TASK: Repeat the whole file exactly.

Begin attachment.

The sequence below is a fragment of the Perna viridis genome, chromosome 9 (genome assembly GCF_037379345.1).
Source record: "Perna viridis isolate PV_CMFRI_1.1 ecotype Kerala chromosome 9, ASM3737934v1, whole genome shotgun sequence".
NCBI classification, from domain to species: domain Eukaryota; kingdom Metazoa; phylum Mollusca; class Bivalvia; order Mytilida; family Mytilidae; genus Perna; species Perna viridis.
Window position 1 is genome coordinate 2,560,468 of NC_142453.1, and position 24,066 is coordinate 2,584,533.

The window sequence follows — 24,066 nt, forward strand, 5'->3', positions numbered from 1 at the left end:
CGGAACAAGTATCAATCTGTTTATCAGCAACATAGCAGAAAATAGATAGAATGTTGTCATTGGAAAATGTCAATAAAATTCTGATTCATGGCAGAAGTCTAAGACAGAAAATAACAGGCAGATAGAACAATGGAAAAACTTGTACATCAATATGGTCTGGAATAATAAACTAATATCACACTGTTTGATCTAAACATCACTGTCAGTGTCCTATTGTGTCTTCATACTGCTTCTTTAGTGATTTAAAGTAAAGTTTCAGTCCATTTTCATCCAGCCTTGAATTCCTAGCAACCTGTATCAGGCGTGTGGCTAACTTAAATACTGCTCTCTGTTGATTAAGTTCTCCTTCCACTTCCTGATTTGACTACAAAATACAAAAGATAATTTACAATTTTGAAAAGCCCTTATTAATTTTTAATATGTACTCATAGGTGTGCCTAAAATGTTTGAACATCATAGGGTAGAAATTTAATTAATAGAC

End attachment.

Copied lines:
The sequence below is a fragment of the Perna viridis genome, chromosome 9 (genome assembly GCF_037379345.1).
Source record: "Perna viridis isolate PV_CMFRI_1.1 ecotype Kerala chromosome 9, ASM3737934v1, whole genome shotgun sequence".
NCBI classification, from domain to species: domain Eukaryota; kingdom Metazoa; phylum Mollusca; class Bivalvia; order Mytilida; family Mytilidae; genus Perna; species Perna viridis.
Window position 1 is genome coordinate 2,560,468 of NC_142453.1, and position 24,066 is coordinate 2,584,533.

The window sequence follows — 24,066 nt, forward strand, 5'->3', positions numbered from 1 at the left end:
CGGAACAAGTATCAATCTGTTTATCAGCAACATAGCAGAAAATAGATAGAATGTTGTCATTGGAAAATGTCAATAAAATTCTGATTCATGGCAGAAGTCTAAGACAGAAAATAACAGGCAGATAGAACAATGGAAAAACTTGTACATCAATATGGTCTGGAATAATAAACTAATATCACACTGTTTGATCTAAACATCACTGTCAGTGTCCTATTGTGTCTTCATACTGCTTCTTTAGTGATTTAAAGTAAAGTTTCAGTCCATTTTCATCCAGCCTTGAATTCCTAGCAACCTGTATCAGGCGTGTGGCTAACTTAAATACTGCTCTCTGTTGATTAAGTTCTCCTTCCACTTCCTGATTTGACTACAAAATACAAAAGATAATTTACAATTTTGAAAAGCCCTTATTAATTTTTAATATGTACTCATAGGTGTGCCTAAAATGTTTGAACATCATAGGGTAGAAATTTAATTAATAGAC